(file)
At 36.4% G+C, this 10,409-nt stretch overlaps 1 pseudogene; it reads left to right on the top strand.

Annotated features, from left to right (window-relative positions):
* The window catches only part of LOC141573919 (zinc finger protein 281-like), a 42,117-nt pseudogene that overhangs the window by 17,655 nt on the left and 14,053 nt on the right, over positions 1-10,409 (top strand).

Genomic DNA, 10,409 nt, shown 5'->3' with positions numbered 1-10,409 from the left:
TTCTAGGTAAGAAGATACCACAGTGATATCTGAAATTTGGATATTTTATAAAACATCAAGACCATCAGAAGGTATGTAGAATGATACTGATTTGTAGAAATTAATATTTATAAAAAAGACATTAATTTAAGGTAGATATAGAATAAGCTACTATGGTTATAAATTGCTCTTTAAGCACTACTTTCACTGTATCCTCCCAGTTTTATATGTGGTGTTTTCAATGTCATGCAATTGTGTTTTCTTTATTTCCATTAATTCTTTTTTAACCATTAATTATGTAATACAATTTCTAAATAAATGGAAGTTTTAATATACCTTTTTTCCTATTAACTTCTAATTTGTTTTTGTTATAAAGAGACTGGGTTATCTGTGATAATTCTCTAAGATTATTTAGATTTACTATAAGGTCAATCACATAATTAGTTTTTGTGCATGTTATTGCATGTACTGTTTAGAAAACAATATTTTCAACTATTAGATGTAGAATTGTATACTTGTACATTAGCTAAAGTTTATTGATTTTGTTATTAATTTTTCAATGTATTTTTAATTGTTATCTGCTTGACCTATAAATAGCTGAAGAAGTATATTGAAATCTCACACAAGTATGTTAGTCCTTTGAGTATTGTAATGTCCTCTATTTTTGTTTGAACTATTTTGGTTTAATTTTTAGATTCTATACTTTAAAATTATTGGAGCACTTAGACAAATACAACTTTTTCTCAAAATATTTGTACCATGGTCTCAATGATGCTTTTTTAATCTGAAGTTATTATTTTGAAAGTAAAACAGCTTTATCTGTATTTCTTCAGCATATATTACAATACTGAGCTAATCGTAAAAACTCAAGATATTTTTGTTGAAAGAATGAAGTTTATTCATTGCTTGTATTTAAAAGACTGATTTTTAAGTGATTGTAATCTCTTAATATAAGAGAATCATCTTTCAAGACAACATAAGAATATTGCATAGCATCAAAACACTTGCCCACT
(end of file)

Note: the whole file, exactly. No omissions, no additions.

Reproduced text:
At 36.4% G+C, this 10,409-nt stretch overlaps 1 pseudogene; it reads left to right on the top strand.

Annotated features, from left to right (window-relative positions):
* The window catches only part of LOC141573919 (zinc finger protein 281-like), a 42,117-nt pseudogene that overhangs the window by 17,655 nt on the left and 14,053 nt on the right, over positions 1-10,409 (top strand).

Genomic DNA, 10,409 nt, shown 5'->3' with positions numbered 1-10,409 from the left:
TTCTAGGTAAGAAGATACCACAGTGATATCTGAAATTTGGATATTTTATAAAACATCAAGACCATCAGAAGGTATGTAGAATGATACTGATTTGTAGAAATTAATATTTATAAAAAAGACATTAATTTAAGGTAGATATAGAATAAGCTACTATGGTTATAAATTGCTCTTTAAGCACTACTTTCACTGTATCCTCCCAGTTTTATATGTGGTGTTTTCAATGTCATGCAATTGTGTTTTCTTTATTTCCATTAATTCTTTTTTAACCATTAATTATGTAATACAATTTCTAAATAAATGGAAGTTTTAATATACCTTTTTTCCTATTAACTTCTAATTTGTTTTTGTTATAAAGAGACTGGGTTATCTGTGATAATTCTCTAAGATTATTTAGATTTACTATAAGGTCAATCACATAATTAGTTTTTGTGCATGTTATTGCATGTACTGTTTAGAAAACAATATTTTCAACTATTAGATGTAGAATTGTATACTTGTACATTAGCTAAAGTTTATTGATTTTGTTATTAATTTTTCAATGTATTTTTAATTGTTATCTGCTTGACCTATAAATAGCTGAAGAAGTATATTGAAATCTCACACAAGTATGTTAGTCCTTTGAGTATTGTAATGTCCTCTATTTTTGTTTGAACTATTTTGGTTTAATTTTTAGATTCTATACTTTAAAATTATTGGAGCACTTAGACAAATACAACTTTTTCTCAAAATATTTGTACCATGGTCTCAATGATGCTTTTTTAATCTGAAGTTATTATTTTGAAAGTAAAACAGCTTTATCTGTATTTCTTCAGCATATATTACAATACTGAGCTAATCGTAAAAACTCAAGATATTTTTGTTGAAAGAATGAAGTTTATTCATTGCTTGTATTTAAAAGACTGATTTTTAAGTGATTGTAATCTCTTAATATAAGAGAATCATCTTTCAAGACAACATAAGAATATTGCATAGCATCAAAACACTTGCCCACT